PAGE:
The move resulted in a decreasing number of new enrolments and the transfer of enrolled students to Prince Alfred College, opened in 1869 and supported by the Wesleyans. They had been Young’s biggest support group. However there were still many sons enrolled of wealthy dissenters. Other reasons for the falling enrolments could have been overcapitalisation, the very high school fees and the opening of the University of Adelaide in 1874. It required Latin and Greek, something not encouraged at Young’s school.
Whatever they may have been, Young found the constant labour of teaching and managing the combined school and boarding house impacting on his health. After nearly 30 years of teaching some 1600 students he decided to retire and take his family to Cornwall for an extended holiday.
He never saw Cornwall as he died on 26 July 1881 on board ship after a few days of illness. He was only 55 but had achieved a lot. One outstanding achievement few people are aware of is the fact that it was Young with four of his colleagues who founded the Adelaide Philosophical Society at his house on 10 January 1853. It later was renamed the Royal Society of South Australia.
As a leading educator of early South Australia he donated money for two scholarships to the University of Adelaide. The first JL Young scholarship was awarded in 1923 to Joseph Garnett Wood of Mitcham who later became Professor of Botany and President of the Royal Society. Sadly some of the more recent recipients knew nothing of the man or his achievements.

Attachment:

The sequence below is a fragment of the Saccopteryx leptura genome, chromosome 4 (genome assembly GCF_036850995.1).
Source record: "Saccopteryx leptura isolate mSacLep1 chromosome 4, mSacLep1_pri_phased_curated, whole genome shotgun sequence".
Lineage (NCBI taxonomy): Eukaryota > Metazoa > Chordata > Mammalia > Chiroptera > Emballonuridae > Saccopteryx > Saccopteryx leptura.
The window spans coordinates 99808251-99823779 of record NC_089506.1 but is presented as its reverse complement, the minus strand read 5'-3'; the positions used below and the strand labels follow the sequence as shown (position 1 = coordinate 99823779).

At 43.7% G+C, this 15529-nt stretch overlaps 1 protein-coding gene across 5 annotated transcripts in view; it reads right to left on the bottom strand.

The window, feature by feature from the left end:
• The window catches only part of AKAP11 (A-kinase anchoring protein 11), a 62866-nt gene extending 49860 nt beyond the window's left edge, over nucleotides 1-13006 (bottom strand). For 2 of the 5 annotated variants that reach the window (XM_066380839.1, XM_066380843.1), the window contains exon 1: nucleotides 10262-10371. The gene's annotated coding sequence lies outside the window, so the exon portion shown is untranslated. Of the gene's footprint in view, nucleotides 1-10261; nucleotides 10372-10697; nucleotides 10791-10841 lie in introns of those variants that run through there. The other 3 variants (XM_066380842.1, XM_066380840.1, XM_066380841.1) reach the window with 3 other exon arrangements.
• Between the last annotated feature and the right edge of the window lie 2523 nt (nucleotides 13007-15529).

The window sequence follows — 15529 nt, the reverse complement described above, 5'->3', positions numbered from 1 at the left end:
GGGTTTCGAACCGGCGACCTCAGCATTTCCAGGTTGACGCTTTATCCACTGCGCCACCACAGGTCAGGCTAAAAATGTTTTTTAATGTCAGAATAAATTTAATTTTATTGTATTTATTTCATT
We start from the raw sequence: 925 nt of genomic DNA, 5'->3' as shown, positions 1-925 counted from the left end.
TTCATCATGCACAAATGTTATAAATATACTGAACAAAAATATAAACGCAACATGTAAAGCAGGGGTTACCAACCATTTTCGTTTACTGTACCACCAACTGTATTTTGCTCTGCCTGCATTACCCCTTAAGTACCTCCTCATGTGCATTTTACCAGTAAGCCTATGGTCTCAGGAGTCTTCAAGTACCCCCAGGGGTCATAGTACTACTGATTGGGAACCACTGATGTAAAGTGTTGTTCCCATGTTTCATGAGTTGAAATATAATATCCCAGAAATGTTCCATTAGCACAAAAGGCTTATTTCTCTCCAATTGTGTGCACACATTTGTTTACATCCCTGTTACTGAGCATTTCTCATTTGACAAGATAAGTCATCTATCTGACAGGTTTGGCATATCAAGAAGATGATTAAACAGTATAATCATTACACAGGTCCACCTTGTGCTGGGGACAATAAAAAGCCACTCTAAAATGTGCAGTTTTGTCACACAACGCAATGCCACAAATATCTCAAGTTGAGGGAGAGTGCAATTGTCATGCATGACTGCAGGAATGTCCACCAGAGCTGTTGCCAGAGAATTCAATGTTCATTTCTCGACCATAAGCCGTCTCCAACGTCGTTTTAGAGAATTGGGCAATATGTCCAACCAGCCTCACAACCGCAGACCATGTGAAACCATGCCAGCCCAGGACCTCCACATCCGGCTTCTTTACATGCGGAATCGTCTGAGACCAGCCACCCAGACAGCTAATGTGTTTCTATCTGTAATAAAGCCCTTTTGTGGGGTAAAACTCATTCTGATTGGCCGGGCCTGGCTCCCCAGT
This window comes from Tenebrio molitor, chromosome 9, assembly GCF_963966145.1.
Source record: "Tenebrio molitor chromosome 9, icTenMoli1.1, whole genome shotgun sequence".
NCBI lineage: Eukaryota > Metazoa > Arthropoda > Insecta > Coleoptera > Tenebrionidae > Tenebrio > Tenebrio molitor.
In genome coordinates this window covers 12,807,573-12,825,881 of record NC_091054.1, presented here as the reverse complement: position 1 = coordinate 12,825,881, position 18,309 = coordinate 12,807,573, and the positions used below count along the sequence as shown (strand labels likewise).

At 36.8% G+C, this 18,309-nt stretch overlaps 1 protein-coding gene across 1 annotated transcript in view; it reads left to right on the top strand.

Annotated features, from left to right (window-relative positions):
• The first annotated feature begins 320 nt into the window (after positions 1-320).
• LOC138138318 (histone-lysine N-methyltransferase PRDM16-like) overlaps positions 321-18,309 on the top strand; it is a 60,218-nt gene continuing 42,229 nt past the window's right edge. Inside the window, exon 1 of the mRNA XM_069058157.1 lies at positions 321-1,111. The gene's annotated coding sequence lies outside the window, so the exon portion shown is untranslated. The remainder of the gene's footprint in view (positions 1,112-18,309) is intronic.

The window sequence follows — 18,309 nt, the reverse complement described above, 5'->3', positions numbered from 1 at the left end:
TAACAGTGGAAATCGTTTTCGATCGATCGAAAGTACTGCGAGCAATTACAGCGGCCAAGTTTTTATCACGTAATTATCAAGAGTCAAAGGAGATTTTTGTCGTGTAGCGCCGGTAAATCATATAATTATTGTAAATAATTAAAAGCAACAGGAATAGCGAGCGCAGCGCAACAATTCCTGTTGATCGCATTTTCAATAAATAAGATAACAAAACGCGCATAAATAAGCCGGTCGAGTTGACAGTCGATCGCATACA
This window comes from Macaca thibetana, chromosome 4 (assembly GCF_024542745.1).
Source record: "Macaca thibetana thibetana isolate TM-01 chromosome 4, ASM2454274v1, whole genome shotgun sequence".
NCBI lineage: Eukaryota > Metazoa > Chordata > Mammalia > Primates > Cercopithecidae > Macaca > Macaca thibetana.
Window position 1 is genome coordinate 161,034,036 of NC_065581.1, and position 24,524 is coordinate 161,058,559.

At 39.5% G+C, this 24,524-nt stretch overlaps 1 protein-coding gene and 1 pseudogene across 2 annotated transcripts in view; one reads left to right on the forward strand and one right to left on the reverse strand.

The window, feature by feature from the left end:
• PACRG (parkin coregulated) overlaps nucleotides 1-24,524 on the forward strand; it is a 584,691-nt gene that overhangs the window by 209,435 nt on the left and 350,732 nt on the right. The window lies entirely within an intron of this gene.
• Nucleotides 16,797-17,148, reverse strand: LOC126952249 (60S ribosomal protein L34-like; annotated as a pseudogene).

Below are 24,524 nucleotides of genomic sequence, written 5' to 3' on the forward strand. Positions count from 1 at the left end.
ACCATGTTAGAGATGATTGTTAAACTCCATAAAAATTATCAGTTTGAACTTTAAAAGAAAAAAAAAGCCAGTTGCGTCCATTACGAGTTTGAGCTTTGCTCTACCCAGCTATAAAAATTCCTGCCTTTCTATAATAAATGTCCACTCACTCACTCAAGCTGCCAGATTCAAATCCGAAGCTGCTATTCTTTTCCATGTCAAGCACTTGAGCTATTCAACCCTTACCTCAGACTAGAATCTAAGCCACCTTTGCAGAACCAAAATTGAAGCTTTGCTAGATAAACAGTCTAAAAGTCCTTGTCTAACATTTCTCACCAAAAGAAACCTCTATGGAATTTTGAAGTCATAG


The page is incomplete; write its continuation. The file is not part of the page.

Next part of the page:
No wonder Jane Lomax-Smith, former Lord Mayor of Adelaide, stated that ‘Somehow Adelaide’s particularly remarkable early development with reformist zeal, proud independence and dissenting spirit has become a victim of collective civic amnesia’. Fortunately, ‘Diana Chessell has unravelled the lineages and linkages of the intellectual forces running through the story of our community’.
Adelaide’s Dissenting Headmaster, the first published biography of JL Young and his work, includes not only Young’s story of success but also 230 small biographies of his stellar and stalwart students, teachers and mentors, a school register, original photographs and maps locating the six sites of the school in the city and at Parkside. Together they illuminate Adelaide’s early character as it moved from fish oil to gas lamps to electricity, engineered and built by his students.
Review by Nic Klaassen
Adelaide's Dissenting Headmaster, by Diana Chessell
PB 364 pages with references, index, bibliography, illustrations
and appendices, is available at $34.95 from Wakefield Press